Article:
Of course, God’s vision for creation is not frustrated by our failure! Even a cursory reading of the last two chapter of the Bible can’t help but note that much of the New Creation is presented to us in Eden / Temple language: the re-presentation of the river, the tree of life, the recurrence of the gold and precious stones, the Holy of holies, the lifting of the curse, and of course the dwelling of God with His people who serve Him. At the end of the Bible we see the commission of Genesis 1-2 finally fulfilled through the second Adam, our glorious Priest and King, and the image of the invisible God. Amen. Come, Lord Jesus.
Do you think Adam and Eve were actual people?
…and that Eden was an actual place?
Does it matter whether we think of these as actual historical events and narratives, or not?
Read Genesis 2:4-25
You may have heard the idea that Gen.1, and Gen.2 represent two different (and perhaps contradictory) accounts of creation, from two different sources, that have been put together by an editor. What do you think about this?
Why does the LORD God put Adam in a garden, rather than simply somewhere in the earth?
What is the significance of both the man and animals being created from the ground (v.7 & 19)?
Why does LORD God put the tree of the knowledge of good and evil in the garden at all? Why not either put it somewhere remote and inaccessible, or not have it at all?
In what sense will Adam die if he eats from that tree (v.17)?
Why do you think Adam is created in the way that he is, and why is Eve created in the way that she is? Why not create her directly from the dust of the ground as well?
How does the sequence of events in 2:18-24 lay the foundation for our vision of marriage?
What is the connection between being naked and feeling no shame (v.25)?
But when Christ came as high priest of the good things that are now already here, he went through the greater and more perfect tabernacle that is not made with human hands, that is to say, is not a part of this creation. He did not enter by means of the blood of goats and calves; but he entered the Most Holy Place once for all by his own blood, so obtaining eternal redemption ... [T]he blood of Christ, who through the eternal Spirit offered himself unblemished to God, [will] cleanse our consciences from acts that lead to death, so that we may serve the living God!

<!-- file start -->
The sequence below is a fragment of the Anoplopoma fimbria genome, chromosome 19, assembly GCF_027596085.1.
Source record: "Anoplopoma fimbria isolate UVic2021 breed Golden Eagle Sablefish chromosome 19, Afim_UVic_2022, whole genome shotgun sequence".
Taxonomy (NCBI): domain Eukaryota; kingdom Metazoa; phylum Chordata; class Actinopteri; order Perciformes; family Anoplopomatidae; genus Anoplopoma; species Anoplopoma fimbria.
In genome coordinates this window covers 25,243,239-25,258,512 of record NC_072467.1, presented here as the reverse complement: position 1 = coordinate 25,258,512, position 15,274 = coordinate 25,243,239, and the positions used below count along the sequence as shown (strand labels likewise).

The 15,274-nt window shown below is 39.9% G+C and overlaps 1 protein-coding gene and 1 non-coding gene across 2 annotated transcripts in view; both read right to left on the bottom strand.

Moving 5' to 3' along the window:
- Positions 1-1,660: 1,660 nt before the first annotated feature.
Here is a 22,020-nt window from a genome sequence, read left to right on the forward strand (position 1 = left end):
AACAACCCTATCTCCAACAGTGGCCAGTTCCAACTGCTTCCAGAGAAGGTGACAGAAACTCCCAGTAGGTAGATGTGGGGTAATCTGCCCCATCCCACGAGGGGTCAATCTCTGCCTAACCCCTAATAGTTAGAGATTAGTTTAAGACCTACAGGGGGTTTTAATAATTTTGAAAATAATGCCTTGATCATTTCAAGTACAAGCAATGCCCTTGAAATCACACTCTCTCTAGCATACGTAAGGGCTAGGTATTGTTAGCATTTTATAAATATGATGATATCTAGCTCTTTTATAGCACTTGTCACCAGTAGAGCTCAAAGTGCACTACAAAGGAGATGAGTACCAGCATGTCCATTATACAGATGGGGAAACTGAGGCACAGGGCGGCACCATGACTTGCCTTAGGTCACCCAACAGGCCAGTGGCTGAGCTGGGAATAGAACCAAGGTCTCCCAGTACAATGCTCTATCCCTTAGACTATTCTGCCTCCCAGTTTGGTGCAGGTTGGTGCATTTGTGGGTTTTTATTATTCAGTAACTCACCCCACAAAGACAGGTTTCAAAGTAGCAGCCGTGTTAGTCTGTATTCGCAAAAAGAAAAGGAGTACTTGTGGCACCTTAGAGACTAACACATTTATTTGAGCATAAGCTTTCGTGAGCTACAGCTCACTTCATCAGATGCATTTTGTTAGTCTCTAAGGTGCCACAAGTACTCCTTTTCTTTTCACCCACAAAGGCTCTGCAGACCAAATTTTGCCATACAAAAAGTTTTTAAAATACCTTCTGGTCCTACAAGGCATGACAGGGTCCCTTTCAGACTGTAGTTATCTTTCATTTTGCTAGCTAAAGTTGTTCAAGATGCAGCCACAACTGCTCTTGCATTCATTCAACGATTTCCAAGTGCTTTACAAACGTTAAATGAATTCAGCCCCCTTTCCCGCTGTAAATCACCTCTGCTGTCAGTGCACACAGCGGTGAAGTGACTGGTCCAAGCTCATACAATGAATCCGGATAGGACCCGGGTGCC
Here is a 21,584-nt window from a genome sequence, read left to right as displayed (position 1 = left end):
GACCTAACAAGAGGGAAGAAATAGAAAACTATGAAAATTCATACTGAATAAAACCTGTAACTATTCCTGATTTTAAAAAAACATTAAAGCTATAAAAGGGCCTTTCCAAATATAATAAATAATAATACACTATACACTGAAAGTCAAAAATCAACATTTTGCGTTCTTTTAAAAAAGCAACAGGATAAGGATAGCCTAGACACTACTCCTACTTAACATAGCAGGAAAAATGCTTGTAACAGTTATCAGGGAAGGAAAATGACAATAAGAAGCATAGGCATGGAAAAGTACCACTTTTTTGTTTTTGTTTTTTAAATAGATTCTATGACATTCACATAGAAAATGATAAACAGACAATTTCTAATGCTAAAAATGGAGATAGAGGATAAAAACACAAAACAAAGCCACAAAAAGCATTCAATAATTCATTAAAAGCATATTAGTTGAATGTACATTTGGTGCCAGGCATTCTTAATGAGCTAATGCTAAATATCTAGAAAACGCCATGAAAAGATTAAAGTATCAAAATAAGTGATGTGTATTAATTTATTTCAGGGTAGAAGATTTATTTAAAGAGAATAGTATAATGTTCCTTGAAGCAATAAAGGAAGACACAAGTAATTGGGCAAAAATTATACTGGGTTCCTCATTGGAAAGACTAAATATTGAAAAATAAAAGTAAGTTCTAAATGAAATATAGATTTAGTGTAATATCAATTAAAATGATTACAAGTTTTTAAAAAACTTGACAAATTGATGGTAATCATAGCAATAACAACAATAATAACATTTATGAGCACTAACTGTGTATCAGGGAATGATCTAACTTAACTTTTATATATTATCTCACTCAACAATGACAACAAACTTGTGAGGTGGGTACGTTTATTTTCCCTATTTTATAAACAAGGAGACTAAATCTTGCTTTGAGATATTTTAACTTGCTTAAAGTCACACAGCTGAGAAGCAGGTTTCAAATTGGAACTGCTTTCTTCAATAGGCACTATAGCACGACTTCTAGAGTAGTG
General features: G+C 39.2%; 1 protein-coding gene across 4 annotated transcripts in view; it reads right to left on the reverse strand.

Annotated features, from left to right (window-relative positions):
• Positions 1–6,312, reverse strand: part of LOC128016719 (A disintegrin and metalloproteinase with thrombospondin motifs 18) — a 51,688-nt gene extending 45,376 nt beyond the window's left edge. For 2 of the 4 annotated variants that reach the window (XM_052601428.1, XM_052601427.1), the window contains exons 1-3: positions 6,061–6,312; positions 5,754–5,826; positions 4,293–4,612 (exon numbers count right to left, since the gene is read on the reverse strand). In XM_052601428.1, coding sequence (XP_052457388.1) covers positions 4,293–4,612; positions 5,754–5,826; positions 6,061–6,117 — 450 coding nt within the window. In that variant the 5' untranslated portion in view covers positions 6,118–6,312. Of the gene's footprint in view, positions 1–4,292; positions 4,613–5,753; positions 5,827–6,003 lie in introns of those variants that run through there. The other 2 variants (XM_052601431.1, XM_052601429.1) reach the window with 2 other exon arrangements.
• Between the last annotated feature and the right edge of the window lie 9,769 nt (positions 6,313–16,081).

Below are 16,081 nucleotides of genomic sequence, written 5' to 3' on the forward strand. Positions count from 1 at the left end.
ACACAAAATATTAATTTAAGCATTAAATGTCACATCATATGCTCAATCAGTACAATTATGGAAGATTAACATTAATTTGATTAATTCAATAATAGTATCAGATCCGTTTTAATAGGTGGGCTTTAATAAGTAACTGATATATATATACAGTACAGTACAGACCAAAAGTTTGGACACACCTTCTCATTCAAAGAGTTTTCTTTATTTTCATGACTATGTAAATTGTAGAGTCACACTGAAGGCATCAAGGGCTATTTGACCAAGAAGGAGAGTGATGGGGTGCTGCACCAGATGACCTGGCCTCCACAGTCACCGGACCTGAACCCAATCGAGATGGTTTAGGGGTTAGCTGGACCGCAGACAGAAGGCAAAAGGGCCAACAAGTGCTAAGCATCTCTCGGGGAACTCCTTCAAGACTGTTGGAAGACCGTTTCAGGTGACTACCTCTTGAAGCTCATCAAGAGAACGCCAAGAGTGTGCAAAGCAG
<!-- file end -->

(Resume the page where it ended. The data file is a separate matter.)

…taken from Hebrews 9:11-14
For Further Reflection:
In Romans 15:16, Paul describes His evangelistic work as a priestly duty (see also his use of sacrificial language to describe those who become Christians, e.g. Phl.4:18). That would seem to tie it into humanity’s creation mandate in Eden, and to the life of the Tabernacle / Temple. Why was this? The life of the Tabernacle was the demonstration and declaration of the Gospel throughout generations of the ancient Church under the Mosaic Covenant. Here we learn what the sacrifice of Christ will achieve, we understand the His ministry as our Priest and High Priest, we experience what it meant to be clean so that we could approach God, we are able to visualise how the God who is Father Son and Holy Spirit catches the Church up into their life together. This is why the LORD is so angry with His people when it falls into disrepair (Hag.1:1-6, Mal.3:6-12 etc.), silencing the Gospel.
It was the priest’s job to ensure the drama of the Gospel was performed faithfully and consistently before the nations of the world, to explain it and teach it and proclaim that Gospel… and it was their job to facilitate your response to the Gospel and to lead you as you trusted in the coming Messiah. After the fall, this was how the Genesis mandate would be fulfilled, and the second Adam subdue the earth, and fill it with His children.
And all this, Paul now does for the Gentiles. And in so doing, He is caught up into the priestly work of Christ – as are we all in the task of making disciples. We are, after all, a priesthood, and priestly work is what we were created for.